Implementing HTTP webcam live streaming

2020-08-11 04:03:18 | English, Korean

Translated with the help of ChatGPT and Google Translator

While working on a project this time, I had to implement live streaming. You need to receive video from a camera and view it in a web browser. After Googling, I couldn't find a solution that would cleanly implement this. So I decided to implement this myself.

The biggest problem with video, especially live streaming, is how to receive the video and how to stream it. Fortunately, I had had similar experiences several times before and knew of two solutions.

  1. Using OpenCV, etc., convert camera video to image and send to client. The client continuously updates and displays images. Therefore, in reality, it is not a video but just a rapidly changing image.
  2. Use FFmpeg.

At first glance, solution number 1 seems quite simple and ignorant. However, in practice, the video quality and FPS are quite good, it is easy to implement (there is no need to go through the trouble of encoding), and it is especially useful when you need to do some processing on the video before sending it. However, it has the disadvantage of not being able to transmit sound. So this time I decided to implement solution number 2.

What we did before

When I used FFmpeg in the past, I didn't know much about the protocol that enabled real-time video transmission. So I had to take a fairly low-level approach, and used the following method.

  1. Convert the webcam video to webm format using FFmpeg and pipe the output stream to stdout to receive it from the Node.js server.
  2. The Node.js server stores the received stream in a buffer.
  3. When the buffer is full, put the buffer into the queue.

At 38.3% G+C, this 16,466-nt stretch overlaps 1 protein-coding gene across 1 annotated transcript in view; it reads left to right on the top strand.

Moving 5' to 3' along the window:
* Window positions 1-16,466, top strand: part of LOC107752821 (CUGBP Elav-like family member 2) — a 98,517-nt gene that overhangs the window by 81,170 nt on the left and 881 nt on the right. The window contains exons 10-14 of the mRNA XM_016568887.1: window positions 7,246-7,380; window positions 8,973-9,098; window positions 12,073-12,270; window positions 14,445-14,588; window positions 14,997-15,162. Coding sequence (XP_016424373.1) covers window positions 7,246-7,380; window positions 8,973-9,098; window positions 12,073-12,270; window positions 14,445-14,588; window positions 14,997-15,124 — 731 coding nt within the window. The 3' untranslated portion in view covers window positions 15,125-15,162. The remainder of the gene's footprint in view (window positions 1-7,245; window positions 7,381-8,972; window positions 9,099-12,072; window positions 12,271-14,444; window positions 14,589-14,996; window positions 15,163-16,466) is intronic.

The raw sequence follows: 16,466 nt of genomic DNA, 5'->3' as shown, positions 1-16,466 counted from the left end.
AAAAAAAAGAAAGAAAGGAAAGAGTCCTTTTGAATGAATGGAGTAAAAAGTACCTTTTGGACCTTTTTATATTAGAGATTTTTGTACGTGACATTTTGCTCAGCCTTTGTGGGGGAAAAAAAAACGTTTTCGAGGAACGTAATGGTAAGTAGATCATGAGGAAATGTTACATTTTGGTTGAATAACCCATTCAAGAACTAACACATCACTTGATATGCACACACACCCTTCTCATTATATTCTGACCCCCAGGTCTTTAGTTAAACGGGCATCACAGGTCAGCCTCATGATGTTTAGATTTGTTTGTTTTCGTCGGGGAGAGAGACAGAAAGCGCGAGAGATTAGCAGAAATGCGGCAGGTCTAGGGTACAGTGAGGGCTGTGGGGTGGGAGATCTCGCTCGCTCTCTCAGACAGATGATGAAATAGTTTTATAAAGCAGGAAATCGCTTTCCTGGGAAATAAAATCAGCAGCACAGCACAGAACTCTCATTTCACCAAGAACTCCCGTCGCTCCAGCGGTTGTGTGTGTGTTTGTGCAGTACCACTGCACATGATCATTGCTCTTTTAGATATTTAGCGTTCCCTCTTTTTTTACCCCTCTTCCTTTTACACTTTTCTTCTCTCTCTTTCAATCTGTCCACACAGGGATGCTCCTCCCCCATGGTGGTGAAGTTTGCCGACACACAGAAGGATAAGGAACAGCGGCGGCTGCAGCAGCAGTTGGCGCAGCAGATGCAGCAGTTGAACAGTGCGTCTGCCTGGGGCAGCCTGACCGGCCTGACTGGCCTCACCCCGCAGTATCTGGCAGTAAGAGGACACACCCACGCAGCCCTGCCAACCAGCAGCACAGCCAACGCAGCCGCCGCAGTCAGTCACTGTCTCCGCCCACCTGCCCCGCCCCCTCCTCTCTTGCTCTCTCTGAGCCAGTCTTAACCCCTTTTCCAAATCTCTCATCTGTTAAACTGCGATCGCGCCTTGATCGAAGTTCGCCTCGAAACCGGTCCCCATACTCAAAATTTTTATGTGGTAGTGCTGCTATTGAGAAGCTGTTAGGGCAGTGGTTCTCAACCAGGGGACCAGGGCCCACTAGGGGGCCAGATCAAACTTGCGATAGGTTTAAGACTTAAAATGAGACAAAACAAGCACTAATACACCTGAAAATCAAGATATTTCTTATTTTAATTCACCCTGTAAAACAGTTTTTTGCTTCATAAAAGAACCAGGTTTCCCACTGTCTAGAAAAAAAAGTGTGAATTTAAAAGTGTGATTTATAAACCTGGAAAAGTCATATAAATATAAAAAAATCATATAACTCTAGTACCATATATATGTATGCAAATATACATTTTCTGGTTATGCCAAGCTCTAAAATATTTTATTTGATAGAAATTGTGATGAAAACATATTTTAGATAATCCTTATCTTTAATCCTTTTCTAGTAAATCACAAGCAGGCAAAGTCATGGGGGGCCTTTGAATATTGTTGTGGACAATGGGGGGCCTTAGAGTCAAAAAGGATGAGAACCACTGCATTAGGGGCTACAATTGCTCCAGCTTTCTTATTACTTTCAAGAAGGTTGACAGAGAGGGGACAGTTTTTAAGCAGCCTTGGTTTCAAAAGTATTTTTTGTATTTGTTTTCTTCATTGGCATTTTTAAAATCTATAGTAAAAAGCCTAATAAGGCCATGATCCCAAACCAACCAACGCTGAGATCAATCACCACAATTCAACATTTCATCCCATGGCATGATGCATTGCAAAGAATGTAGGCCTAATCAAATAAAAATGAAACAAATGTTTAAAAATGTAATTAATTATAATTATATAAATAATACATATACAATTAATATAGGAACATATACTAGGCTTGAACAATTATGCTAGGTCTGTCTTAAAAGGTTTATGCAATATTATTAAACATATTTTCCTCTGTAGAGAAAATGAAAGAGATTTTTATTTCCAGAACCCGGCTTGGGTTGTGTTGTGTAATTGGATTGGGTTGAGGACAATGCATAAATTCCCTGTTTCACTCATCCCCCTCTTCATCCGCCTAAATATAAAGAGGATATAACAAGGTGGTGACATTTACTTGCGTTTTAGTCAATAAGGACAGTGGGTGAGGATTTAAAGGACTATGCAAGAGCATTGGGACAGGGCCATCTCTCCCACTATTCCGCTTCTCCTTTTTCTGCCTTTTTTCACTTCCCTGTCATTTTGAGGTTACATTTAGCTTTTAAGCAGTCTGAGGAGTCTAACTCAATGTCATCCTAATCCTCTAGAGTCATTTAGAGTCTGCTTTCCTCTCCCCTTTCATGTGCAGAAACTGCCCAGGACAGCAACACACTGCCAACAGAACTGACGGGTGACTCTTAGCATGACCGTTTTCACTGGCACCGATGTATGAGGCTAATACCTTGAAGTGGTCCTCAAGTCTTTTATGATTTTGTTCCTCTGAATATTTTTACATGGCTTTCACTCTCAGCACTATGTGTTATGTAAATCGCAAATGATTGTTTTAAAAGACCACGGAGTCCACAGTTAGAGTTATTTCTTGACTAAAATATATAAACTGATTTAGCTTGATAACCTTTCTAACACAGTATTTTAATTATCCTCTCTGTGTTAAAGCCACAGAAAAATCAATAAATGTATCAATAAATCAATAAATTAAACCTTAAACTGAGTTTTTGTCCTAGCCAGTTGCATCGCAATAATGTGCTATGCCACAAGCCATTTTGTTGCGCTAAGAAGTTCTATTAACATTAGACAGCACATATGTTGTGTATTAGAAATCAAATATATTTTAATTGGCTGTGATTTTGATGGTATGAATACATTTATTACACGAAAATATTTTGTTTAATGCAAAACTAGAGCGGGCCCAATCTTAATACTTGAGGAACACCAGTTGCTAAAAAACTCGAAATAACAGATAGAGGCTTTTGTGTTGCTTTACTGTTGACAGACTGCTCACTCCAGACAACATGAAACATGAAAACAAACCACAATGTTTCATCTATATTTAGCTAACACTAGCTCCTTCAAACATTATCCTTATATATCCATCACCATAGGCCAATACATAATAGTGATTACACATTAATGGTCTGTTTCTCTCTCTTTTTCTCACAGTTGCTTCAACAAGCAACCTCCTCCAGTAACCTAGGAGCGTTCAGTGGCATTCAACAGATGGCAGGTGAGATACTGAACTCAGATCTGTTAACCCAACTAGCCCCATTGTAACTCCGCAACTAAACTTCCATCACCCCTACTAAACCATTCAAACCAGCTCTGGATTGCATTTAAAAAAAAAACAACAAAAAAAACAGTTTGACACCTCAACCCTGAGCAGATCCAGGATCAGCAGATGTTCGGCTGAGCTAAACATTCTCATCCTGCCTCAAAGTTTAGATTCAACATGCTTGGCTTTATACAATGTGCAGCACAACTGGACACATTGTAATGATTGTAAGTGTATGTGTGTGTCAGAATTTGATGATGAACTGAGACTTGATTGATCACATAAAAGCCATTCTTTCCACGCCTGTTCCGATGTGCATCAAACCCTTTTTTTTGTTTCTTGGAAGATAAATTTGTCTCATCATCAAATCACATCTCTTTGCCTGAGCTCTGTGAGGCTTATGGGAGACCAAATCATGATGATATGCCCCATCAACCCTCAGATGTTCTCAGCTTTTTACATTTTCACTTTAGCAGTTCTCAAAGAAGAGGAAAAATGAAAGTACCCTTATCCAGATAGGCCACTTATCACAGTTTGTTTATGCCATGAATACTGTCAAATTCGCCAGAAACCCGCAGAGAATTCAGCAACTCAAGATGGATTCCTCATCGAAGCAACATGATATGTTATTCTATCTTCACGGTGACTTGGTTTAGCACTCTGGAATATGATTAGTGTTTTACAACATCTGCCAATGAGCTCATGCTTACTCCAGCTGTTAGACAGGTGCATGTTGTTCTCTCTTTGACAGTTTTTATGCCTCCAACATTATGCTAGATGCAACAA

4. If the client requests video, the server takes the buffer out of the queue and transmits it to the client.
  5. The client adds a buffer to the video tag using HTML5’s Media Source API.

Looking at the commit record, this was implemented in February 2019, so it's roughly right before I graduated from high school. Now that I look at it, it is a very inefficient implementation. In the first place, two people cannot receive streaming at the same time.

What I did this time

This time, instead of doing that, I decided to take full advantage of FFmpeg's features. The code is really simple, so you might understand it better if you look at the source code directly.

Below is a copy of the FFmpeg command executed in Node.js. If you have FFmpeg installed, you can just type it straight into the terminal and it will work.

ffmpeg -f v4l2 -i /dev/video0 -c:v libx264 -crf 23 -pix_fmt yuv420p -hls_time 2 -hls_list_size 5 -hls_delete_threshold 1 -hls_flags delete_segments -f hls public/video.m3u8

Let’s look at the factors one by one. There is also an explanation in the source code.

Among the above options, -hls_list_size, -hls_delete_threshold, and -hls_flags delete_segments are a set of three options. The explanation is a bit complicated, but the -hls_flags delete_segments option is an option to delete old segments as mentioned above, and the -hls_delete_threshold option determines how many segments not included in .m3u8 will be considered old. This is an option to specify.

For example, assume hls_list_size is 7 and hls_delete_threshold is 3. Then, .m3u8 will have information about a total of 7 segments: n, n+1, n+2...n+6. At this time, because hls_delete_threshold is 3, segments up to n-1, n-2, and n-3 are not considered old, but from n-4 onwards are considered old. Therefore, there will always be 10 .ts files.

The reason why the hls_delete_threshold option is necessary is because although a specific segment has been deleted from the segment list of .m3u8, there may be clients that continue to download the segment due to problems such as Internet speed.

If you give this option, the files will be updated in real time, and the client can play real-time video as if playing a regular HLS file. Below is a screenshot.


You can view the video taken from the webcam by streaming it as HTML. (I deleted the URL because I am using a private server.)


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